In 2004, the footballing world stood and took notice of Iraq as they participated in their fourth Olympic games. Entering the competition as real underdogs the Lions were expected to be knocked out early in the group stage due to failure of making a mark internationally. As well as not reaching a global tournament since the late eighties (World Cup 1986 & Olympic Games 1988), Iraq’s Olympic track record was not the prettiest either. One medal – Bronze, weightlifting in Rome 1960. However Athens 2004 really did put Iraq on the map as an odd defying campaign saw Adnan Hamad’s men inches away from an astonishing Olympic final. A defeat to Paraguay in the semis ended all hopes but convincingly cemented Usood Al-Rafidain’s place on the big stage.
Road to Rio
Fast forward to 2016 and Iraq’s Olympic team became favourites to take one of three qualifying spots to the summer games in Brazil. Iraq were predicted qualification for purely one reason – being the defending champions. Having said that, it was not all plain sailing for the Lions as the side suffered some big losses. Udinese’s Ali Adnan, Rizespor’s Dhurgham Ismail, and Ängelholms’ Rebin Asaad could not attend the tournament in Qatar due to club commitments. One man trusted to lead the line was Grasshopper Zurich striker Sherko Kareem. Kareem lit up the U-17 World Cup in 2013 which subsequently earned him a move to Switzerland from his boyhood club Al-Shorta. Although training in Doha with the squad, the striker was sent back on a plane before a game had even kicked off. Club Zurich had recalled his services. With preparation not going exactly to plan team selection wise, the side had a secret weapon. His name was Abdul Ghani-Shahad. This was the man who was responsible for gaining Naft Al-Wasat promotion to the Iraqi Premier League and winning them the title in their first season of top flight football. A simply sensational achievement. Shahad was roped in to lift the young squad and help achieve them qualification to a fifth Olympic tournament. Unbeaten in nine games prior to the championships, the U-23 manager was off to a flyer.
Beginning at Qatar SC’s stadium, Iraq kicked off the championship in Doha facing minnows Yemen. A penalty converted by Ali Faez and a rebound finish from Ali Husny ended the game with a 2-0 win. Although not the most promising of performances, Iraq got the much needed three points ahead of a tough test against the Uzbeks. The next game was against an organised Uzbekistan side. A defensive mistake punished by Dostonbek Khamdamov put the White Wolvesahead in under a minute but some neat work from Husny set up goals for Amjad Atwan and Mahdi Kamel to give Iraq the lead going into the break. A dominant second half performance from Uzbekistan was rewarded when Timur Khakimov’s powerful header brought the game back level. However, in the final ten minutes of the match Iraq’s Humam Tariq remained calm before rounding the keeper and sealing qualification to the championships’ quarter-final. The last remaining group game took place at the Grand Hamad stadium. Up against one of the biggest teams in Asia, that being South Korea, one thing was on offer – a top spot finish. South Korea, who had also ensured qualification, took the lead early on after a Kim Huyn header found the back of the net in the first half. Then with seconds remaining with Shahad’s undefeated run looking like it was ending, Amjad Atwan earned the Lions a 1-1 draw extending the sides unbeaten run to 12 games. Iraq finished second on goal difference which set them up for an all Arab quarter-final against the UAE.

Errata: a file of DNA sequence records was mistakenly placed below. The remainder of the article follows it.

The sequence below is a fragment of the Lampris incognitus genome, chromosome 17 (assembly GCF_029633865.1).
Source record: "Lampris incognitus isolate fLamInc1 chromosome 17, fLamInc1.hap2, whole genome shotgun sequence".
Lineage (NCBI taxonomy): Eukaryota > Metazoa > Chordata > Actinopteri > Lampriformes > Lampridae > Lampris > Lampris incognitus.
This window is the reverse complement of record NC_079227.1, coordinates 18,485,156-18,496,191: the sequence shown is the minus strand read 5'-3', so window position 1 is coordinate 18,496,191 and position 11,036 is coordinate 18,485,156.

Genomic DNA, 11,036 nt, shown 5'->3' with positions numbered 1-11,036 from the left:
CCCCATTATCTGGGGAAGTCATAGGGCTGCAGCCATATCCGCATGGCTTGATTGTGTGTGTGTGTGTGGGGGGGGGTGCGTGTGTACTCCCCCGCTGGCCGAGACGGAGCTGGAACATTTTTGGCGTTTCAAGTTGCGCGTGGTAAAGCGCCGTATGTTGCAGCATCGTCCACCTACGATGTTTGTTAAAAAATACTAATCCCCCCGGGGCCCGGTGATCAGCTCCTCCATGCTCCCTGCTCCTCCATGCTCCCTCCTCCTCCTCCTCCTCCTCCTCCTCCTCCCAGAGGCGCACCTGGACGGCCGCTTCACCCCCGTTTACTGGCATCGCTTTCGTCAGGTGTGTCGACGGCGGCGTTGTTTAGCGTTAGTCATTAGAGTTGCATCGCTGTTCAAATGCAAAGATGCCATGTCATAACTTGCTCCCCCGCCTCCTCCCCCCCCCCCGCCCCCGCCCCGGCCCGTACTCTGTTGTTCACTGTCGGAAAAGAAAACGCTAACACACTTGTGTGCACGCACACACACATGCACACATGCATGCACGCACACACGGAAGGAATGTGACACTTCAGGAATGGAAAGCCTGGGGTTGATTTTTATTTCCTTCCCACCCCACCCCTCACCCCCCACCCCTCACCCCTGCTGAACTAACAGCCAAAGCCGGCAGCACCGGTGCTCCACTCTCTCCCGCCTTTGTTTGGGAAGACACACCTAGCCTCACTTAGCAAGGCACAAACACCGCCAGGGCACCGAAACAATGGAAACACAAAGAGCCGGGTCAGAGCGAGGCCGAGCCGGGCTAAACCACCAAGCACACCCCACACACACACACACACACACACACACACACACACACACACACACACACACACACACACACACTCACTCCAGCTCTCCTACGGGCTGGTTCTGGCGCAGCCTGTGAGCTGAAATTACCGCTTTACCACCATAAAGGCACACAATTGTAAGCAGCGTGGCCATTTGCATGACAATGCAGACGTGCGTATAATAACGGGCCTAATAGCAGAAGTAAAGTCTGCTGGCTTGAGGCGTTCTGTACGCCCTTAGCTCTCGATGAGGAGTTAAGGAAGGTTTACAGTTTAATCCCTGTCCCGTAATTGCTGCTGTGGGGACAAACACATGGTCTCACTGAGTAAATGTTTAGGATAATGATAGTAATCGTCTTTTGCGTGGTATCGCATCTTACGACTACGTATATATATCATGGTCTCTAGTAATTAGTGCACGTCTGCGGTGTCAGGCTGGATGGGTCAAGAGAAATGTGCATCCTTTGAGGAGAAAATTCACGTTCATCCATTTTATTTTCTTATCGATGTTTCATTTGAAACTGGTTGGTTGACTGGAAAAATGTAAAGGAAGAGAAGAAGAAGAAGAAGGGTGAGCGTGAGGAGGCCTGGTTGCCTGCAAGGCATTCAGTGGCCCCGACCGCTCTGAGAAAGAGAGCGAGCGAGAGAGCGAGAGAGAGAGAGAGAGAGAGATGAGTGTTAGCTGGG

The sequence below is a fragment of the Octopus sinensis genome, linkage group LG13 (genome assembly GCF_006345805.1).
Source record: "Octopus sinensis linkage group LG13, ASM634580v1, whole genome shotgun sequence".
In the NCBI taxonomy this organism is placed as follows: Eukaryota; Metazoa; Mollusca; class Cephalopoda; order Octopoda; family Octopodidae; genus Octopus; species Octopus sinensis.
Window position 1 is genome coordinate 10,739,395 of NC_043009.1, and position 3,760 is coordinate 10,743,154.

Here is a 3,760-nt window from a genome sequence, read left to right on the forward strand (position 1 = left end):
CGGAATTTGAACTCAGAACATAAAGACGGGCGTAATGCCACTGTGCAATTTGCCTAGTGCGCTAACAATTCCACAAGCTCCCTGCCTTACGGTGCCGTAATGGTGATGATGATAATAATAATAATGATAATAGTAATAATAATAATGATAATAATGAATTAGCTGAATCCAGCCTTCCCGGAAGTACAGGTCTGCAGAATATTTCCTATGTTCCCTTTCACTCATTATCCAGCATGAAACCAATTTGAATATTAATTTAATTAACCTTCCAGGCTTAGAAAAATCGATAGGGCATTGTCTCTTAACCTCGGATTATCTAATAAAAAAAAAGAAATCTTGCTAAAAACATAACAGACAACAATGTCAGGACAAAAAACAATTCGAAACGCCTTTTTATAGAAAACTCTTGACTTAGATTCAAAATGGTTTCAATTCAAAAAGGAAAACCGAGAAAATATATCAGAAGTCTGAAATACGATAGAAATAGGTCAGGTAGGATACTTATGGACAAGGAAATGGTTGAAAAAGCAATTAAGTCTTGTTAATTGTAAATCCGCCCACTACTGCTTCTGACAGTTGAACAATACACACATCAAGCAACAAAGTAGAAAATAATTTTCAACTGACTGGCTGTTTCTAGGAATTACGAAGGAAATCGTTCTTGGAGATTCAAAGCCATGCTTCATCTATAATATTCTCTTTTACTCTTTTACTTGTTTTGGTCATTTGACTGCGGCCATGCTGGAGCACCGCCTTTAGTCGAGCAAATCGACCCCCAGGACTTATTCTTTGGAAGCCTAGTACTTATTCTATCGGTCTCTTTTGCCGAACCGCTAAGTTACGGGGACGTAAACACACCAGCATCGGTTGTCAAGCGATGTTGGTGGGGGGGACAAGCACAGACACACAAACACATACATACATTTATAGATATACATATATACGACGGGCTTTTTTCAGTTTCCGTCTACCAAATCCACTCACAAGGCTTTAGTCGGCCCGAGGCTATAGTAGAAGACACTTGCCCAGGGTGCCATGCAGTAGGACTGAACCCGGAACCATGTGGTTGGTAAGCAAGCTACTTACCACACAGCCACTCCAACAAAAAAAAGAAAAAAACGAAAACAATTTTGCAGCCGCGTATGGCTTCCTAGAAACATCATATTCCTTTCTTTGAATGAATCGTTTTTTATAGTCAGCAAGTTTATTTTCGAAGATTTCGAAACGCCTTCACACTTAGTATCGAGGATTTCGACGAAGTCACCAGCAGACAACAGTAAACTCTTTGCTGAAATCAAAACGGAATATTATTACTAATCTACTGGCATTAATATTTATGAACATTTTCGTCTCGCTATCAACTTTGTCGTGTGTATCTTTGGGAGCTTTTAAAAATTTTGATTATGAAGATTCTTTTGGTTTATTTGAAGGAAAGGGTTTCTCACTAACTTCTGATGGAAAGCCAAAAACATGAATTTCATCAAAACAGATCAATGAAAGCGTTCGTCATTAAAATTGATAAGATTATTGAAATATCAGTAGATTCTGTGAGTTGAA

Two wins away from Brazil, Shahad’s U-23 side were getting closer to their ultimate goal. Though there was another big hurdle in the way. United Arab Emirates. It was without a doubt an even match up but the Usood Al-Rafiadinwere still favourites as nine players in the starting line-up that day had made national team appearances. The tie remained at deadlock going into the break with Abdullah Mesfer the happier of the managers following an impressive Emirati display. In the 75th minute they got their just rewards as Alaa Ali hit the ball in his own net to give UAE the advantage. Ali Husny, one of the tournament’s most influential players, came to the rescue once again as his equaliser three minutes later ruled out the freak moment which could have cost Iraq dearly. To progress to the next round both teams needed a moment of inspiration. It soon followed. A tactical masterpiece by Abdul Ghani-Shahad saw Humam Tariq switch as an unorthodox full-back and Bashar Resan was introduced to give a more attacking edge. This all whilst keeping the fittest and most pressing players on the pitch. It was counter attacking football simply at it’s best. The game finished a draw and the sides entered extra-time. Or should I say, Gonzalo Rodriguez time. A dominant start to the extra proved effective as Mohannad Abdul-Raheem opened his account at the most crucial of moments. The last 15 saw Iraq continue with the high pressing and it was Atwan who added the third which sent the Lions through to the last four of the U-23 Asian Cup.